Start background tasks from MVC actions using Autofac

This post is for people who know about ASP.NET MVC and IoC containers.


Your MVC actions should be quick to return a response to the user. Any long running task should be run on a background thread. This reduces the chance of your web server becoming unresponsive.

I'm using Autofac as my IoC container in ASP.NET MVC projects. In addition to an application wide, global container, Autofac provides a "http request scoped" container for each web request. This means we can declare dependencies such as database connections to be "HTTP Request Scoped". Each request gets its own instance. At the end of the request, Autofac knows to dispose of any disposable objects.

This works very well, until you don't have an HTTP request to work within. Which is what happens when running some code on a background thread.

So we need a way to start our background task from a controller action method, but give it a new request-style context. It will not have an actual HTTP context. We'll pass any required information to the task when starting it.

Code time

To allow controller actions to start background tasks, I will pass an instance of the following interface into the controller via the constructor.

public interface IAsyncRunner
    void Run<T>(Action<T> action);

Remember, I'm using Autofac to create my controllers. So the constructor parameters are resolved from the container. An example controller looks like this:

public class HomeController : Controller {
    public HomeController(IAsyncRunner async) {
        this.async = async;
    readonly IAsyncRunner async;

For this example, imagine we want to do heavy image processing in response to a file being uploaded. Our action method will be:

public ActionResult UploadImage(HttpPostedFileBase image) {
    async.Run<ImageResizer>(resizer => resizer.Resize("example.jpg"));
    return RedirectToAction("UploadFinished");

That's a nice short method, but let's analyse the details.

First, we synchronously write the raw image data to disk. Then we call then async runner's Run method. We provide the type of the object to be invoked and a delegate to run. The async runner will start a new background task, create an ImageResizer object and call the given delegate.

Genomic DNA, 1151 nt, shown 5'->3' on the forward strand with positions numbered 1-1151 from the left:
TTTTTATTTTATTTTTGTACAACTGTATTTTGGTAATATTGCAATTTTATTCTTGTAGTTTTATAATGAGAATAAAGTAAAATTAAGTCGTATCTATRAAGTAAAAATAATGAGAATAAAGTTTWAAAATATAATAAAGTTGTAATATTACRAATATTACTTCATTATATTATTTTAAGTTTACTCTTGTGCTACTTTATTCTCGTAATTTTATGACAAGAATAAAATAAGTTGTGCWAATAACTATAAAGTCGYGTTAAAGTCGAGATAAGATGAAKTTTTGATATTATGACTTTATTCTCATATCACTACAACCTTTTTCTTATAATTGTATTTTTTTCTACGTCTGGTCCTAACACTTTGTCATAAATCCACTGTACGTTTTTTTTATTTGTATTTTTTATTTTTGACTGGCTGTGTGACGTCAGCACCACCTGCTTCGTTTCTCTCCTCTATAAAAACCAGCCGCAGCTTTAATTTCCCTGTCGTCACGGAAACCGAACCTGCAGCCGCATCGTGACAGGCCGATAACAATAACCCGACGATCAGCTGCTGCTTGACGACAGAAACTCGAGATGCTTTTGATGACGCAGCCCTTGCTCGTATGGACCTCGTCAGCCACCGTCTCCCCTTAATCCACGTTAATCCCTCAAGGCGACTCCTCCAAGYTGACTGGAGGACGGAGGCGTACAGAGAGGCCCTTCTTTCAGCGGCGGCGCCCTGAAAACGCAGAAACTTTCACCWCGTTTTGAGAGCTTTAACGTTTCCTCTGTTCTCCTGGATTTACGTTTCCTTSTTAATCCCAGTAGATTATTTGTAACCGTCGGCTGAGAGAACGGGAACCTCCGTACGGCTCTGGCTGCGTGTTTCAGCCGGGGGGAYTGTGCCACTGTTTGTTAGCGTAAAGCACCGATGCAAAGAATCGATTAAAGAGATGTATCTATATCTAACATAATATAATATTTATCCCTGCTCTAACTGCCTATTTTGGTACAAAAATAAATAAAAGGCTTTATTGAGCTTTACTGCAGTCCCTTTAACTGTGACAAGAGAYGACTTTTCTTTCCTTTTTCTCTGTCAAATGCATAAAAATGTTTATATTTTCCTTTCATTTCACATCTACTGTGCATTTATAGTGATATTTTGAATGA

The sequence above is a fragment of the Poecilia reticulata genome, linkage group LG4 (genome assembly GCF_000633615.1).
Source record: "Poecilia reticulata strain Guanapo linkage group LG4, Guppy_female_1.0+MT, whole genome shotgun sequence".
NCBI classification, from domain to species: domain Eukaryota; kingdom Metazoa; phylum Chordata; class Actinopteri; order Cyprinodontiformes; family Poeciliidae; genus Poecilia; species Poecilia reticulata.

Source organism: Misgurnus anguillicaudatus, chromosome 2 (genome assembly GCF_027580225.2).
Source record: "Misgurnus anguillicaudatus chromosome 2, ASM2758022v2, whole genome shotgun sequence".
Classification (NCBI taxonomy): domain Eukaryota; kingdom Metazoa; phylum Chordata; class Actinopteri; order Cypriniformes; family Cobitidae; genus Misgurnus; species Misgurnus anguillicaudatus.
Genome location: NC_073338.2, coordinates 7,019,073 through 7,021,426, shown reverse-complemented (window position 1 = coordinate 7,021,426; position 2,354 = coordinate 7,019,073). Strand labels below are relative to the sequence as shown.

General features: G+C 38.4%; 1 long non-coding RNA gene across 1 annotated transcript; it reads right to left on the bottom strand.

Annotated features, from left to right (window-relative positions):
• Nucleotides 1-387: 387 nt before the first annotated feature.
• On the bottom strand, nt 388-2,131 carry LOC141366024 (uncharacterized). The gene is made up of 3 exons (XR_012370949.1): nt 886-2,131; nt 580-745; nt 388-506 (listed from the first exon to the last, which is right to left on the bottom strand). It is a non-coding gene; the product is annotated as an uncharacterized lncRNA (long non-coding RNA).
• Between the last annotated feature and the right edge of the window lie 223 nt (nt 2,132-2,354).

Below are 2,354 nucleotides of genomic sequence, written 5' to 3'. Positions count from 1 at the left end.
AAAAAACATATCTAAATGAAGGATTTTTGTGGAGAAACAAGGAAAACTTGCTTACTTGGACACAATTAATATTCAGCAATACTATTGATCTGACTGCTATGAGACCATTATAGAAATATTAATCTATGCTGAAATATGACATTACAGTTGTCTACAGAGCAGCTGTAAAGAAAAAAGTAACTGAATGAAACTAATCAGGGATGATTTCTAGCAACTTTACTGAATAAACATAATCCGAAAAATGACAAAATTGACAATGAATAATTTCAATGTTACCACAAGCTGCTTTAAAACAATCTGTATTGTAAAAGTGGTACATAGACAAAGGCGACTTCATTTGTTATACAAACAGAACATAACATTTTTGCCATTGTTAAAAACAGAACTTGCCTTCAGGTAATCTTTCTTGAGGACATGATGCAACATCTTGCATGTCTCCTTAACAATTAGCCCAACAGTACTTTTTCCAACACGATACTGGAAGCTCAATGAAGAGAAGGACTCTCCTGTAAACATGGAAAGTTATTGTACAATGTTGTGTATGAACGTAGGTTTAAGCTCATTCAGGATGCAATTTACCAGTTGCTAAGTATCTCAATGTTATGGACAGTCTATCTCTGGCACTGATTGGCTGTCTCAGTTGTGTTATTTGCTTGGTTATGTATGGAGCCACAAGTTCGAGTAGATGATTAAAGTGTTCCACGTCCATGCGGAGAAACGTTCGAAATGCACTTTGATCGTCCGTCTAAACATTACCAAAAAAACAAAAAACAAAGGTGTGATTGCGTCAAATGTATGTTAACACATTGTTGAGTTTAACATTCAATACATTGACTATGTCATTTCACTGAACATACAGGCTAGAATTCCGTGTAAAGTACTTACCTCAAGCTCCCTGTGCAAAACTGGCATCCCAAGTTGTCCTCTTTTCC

In the meantime the action method is free to return a response to the user.

The AsyncRunner

Let's move onto to the actual AsyncRunner implementation. I'm using Autofac, but the code could be adapted for use with any IoC container.

public class AsyncRunner : IAsyncRunner
    public void Run<T>(Action<T> action)
        var app = GetApplicationContainer();
            // Create a nested container which will use the same dependency
            // registrations as set for HTTP request scopes.
            using (var container = app.BeginLifetimeScope(WebLifetime.Request))
                var service = container.Resolve<T>();

    IContainer GetApplicationContainer()
        // Use Autofac's ASP.NET integration to get the application-wide
        // container that exists in the ApplicationInstance.
        // See the Autofac documentation for more about this.
        var accessor = ((IContainerProviderAccessor)HttpContext.Current.ApplicationInstance);
        return accessor.ContainerProvider.ApplicationContainer;

The AsyncRunner uses Autofac to create an instance of the requested type T. This happens inside a new "lifetime scope". By using Autofac to create the object, that object can also declare dependencies to be provided by the container.

The .NET 4.0 Task Parallel Library is used to start a new task to run within, rather than worry about creating threads manually.

The end result is a clean way to start asynchronous tasks, whilst still being able to use Autofac's excellent features.

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